Thanks a lot! The issue of a thin/fat client is a good dilema indeed. I think that Sun, with all their "Network is the computer" thing will love a thin one

Hey Baruch, be careful about this - look at your exam carefully. Some exams have lock/unlock return/take a lock cookie. If that is the case, there is a strong suggestion that the client should take part in the locking process and know about the database logic. Whether the client actually does or not is up to you. I suggest you search the forums for fat/thin client discussions, but be prepared cos its a doozy reading through them all!
As for me, my project's lock/unlock method did indeed require the use of lock cookies. I assumed that because of this method signature, that the client should take part in locking/unlocking. I don't know why, but maybe URLyBird had a good reason for doing that? I decided not to step on anybody's toes and do what I believe they expected.
 
Philippe Maquet
Bartender
Posts: 1872
  • Mark post as helpful
  • send pies
  • Quote
  • Report post to moderator
Hi Min and Baruch,
I remember to have been a little ( ) involved in that huge discussion about tiers. Published scores have proven that both designs are equally accepted by SUN for the current assignments.
But Min, what makes you suggest that versions with lock cookies require a fat client design (DBAccess interface exposed to the client)?
Regards,
Phil.
 
Baruch Sadogursky
Ranch Hand
Posts: 62
  • Mark post as helpful
  • send pies
  • Quote
  • Report post to moderator
I do have the cookie staff in lock() / unlock() methods of the DB interface. That makes the client fater, you are totally right, but I assume by their name ("cookies"), that they are similar to HTTP cookies, and regular browser is still considered a "thin" client, isn't it?
What I mean is - the client could have presentation logic only, but with the capability to identify itself, which I suppose the meaning of this "cookie" staff. Am I missing something?
[ April 12, 2004: Message edited by: Baruch Sadogursky ]
 
Min Huang
Ranch Hand
Posts: 100
  • Mark post as helpful
  • send pies
  • Quote
  • Report post to moderator
But Min, what makes you suggest that versions with lock cookies require a fat client design (DBAccess interface exposed to the client)?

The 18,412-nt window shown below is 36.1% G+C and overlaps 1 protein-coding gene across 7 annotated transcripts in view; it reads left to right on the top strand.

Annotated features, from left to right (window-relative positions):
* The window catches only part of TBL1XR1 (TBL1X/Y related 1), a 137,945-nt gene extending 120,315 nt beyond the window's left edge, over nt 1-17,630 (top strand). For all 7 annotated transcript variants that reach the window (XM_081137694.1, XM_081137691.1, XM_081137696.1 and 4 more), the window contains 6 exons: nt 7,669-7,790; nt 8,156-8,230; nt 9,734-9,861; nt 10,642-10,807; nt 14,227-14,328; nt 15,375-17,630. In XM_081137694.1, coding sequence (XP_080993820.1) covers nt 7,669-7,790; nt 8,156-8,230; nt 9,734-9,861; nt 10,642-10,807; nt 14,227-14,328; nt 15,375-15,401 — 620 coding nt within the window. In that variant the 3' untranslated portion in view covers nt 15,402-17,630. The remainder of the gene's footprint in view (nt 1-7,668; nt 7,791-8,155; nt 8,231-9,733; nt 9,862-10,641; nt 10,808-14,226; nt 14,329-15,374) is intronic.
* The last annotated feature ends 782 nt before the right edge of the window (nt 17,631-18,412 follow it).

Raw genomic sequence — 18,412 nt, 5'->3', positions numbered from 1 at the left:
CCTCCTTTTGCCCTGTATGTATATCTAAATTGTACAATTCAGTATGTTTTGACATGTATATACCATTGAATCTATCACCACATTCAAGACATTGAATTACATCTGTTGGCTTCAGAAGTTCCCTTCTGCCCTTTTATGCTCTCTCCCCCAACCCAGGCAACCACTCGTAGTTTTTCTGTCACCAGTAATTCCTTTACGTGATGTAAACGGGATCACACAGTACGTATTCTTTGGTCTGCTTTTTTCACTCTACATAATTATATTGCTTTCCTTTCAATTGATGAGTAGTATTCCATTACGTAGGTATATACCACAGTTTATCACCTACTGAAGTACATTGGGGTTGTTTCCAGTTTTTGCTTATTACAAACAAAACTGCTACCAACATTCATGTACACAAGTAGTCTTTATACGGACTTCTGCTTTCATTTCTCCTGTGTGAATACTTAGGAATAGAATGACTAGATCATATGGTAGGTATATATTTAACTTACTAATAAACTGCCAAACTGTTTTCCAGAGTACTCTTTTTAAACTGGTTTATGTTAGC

Hey Philippe. Yes. I remember the discussion that you took part of (that was the doozy ). My rationale was that the customer makes a big stink about Data.java having to implement DB interface exactly, so he must want that for a reason. Given that the lock/unlock methods have lock cookies, the information seems to point that exposing this interface to the client is the reason. Whether or not that is the real reason I cannot say, but in my design document, I note this as my assumption.

What I mean is - the client could have presentation logic only, but with the capability to identify itself, which I suppose the meaning of this "cookie" staff. Am I missing something?

Sounds like a plan! I don't see what's wrong with that approach either.
 
Baruch Sadogursky
Ranch Hand
Posts: 62
  • Mark post as helpful
  • send pies
  • Quote
  • Report post to moderator
Guys, could you please drop a link to the notorious discussion? I think it is the right time for me to read it
 
Satish Avadhanam
Ranch Hand
Posts: 697
  • Mark post as helpful
  • send pies
  • Quote
  • Report post to moderator
Originally posted by Baruch Sadogursky:
Guys, could you please drop a link to the notorious discussion? I think it is the right time for me to read it

Here it is Should lock methods be callable by the client
I guess they are talking about this link only.
Good Luck.
[ April 12, 2004: Message edited by: Satish Avadhanam ]
 
  • Post Reply
  • Bookmark Topic Watch Topic
  • New Topic